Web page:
`Super Mario's' legal woes vs. his investors'

Your Funds

March 19, 2006|By CHARLES JAFFE | CHARLES JAFFE,MARKETWATCH

When regulatory and law enforcement officials knocked on the doors of a number of mutual funds in the scandals of 2003-2004, investors banged on the doors to get their money out.

With the smell of scandal in the air, many investors couldn't wait to pull their money out of Janus, Putnam, Alliance Capital and others, even if they didn't own funds that were directly affected by the allegations. Industry watchers like Morningstar and Lipper warned shareholders to be cautious in dealing with firms tagged by regulators.

So when the Justice Department announced March 8 that it is taking over a five-year-old civil lawsuit that seeks financial damages from famed fund manager Mario Gabelli, investors in Gabelli's fund firm had reason for alarm.

Their questions cover three key concerns:

1) Is this the same kind of event as the fund scandals?

2) Will it affect my funds?

3) Should I bail out?

The short answer to each of the questions is "No," but investors in these kinds of cases want a lot more to go on, and the case involving Gabelli provides a great example of the decision tree shareholders should climb whenever they get bad news about their fund company. And while observers don't expect shareholders to leave Gabelli's funds, some may decide it's time to go.

For Gabelli shareholders, the biggest problem may be that it's hard to separate the guy fans call "Super Mario" from the funds they invest in. GAMCO Investors - Gabelli's money-management firm - and all of its subsidiaries including the funds, are not a party to the Justice Department suit. GAMCO President Douglas R. Jamieson noted that the suit will "have no effect on our business operations or our focus on earning a return for our clients," and it's hard to argue with that.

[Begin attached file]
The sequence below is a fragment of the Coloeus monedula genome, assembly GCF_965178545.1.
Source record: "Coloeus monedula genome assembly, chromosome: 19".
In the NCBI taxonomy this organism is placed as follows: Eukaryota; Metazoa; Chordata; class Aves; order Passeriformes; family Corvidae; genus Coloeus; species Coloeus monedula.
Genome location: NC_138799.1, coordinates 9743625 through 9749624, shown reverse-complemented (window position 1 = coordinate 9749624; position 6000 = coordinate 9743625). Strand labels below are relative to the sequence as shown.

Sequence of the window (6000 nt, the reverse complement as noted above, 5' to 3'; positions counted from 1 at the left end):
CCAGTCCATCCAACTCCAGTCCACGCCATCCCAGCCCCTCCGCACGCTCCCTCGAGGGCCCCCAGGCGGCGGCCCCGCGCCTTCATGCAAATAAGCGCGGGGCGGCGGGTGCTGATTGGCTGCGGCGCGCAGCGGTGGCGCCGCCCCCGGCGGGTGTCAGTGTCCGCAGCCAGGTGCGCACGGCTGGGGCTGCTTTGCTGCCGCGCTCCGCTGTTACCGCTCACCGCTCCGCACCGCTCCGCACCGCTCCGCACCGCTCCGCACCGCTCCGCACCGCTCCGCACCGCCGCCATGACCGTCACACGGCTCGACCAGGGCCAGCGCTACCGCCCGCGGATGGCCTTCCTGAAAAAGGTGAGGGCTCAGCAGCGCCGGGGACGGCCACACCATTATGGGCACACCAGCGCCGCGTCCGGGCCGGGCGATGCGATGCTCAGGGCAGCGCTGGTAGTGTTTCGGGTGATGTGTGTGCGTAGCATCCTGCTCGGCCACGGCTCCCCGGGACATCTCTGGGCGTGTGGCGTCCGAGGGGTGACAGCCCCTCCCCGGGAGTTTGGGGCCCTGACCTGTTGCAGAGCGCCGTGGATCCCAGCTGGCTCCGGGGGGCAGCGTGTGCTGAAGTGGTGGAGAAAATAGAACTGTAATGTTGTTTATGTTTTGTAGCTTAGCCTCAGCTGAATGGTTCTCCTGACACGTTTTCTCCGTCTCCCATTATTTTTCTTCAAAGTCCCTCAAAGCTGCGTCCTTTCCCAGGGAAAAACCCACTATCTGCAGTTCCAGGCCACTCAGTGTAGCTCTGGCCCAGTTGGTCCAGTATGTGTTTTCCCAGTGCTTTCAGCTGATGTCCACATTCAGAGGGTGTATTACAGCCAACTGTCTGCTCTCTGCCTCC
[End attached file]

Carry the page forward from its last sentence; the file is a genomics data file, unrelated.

Gabelli himself did not return my request to discuss how fund investors might react to the lawsuit.

Unlike the cases brought by regulators during the rapid-trading scandals of '03 and '04, the Justice Department suit - alleging that Gabelli was involved in an effort to create fake companies that bid for cell-phone licenses from the Federal Communications Commission - does not directly involve mutual funds at all. Instead, they stem from activities that were not conducted while Gabelli was wearing his fund-manager hat.

When New York Attorney General Eliot Spitzer and others were reshaping the image of the fund business, the watchdog firms like Morningstar put a wet blanket over almost every firm that was in the middle of the fire. The idea was to avoid those firms until it was clear that the problems had been fixed and the company had changed its attitude.

Russel Kinnel, director of fund research for Morningstar, notes that "because fund investors were not directly harmed, you can't say that investors should automatically consider whether they want to do business with the firm."

Because the case doesn't stem from Gabelli's fund-managing duties, the funds will be unaffected by its outcome; if Gabelli ever agrees to a deal or is forced to pay fines, investors will not foot the bill, nor will their funds suffer.

But whatever time Gabelli spends defending himself is time he won't spend running shareholder money. No fund shareholder likes events that take a manager's eye off the ball, but Gabelli tends to run his funds with low turnover and a focus on the businesses and industries he likes.

Investors might consider leaving the funds if Super Mario were gone; the demands of the case create a reason for concern, but not sufficient reason to bail out. If the funds involved heavy trading or regular market movements, I'd be more concerned; having known Gabelli for more than two decades, it's hard to believe anything would distract him or cause him to alter the way he invests.

jaffe@marketwatch.com

Charles Jaffe writes for MarketWatch. He can be reached by mail at Box 70, Cohasset, MA 02025-0070.

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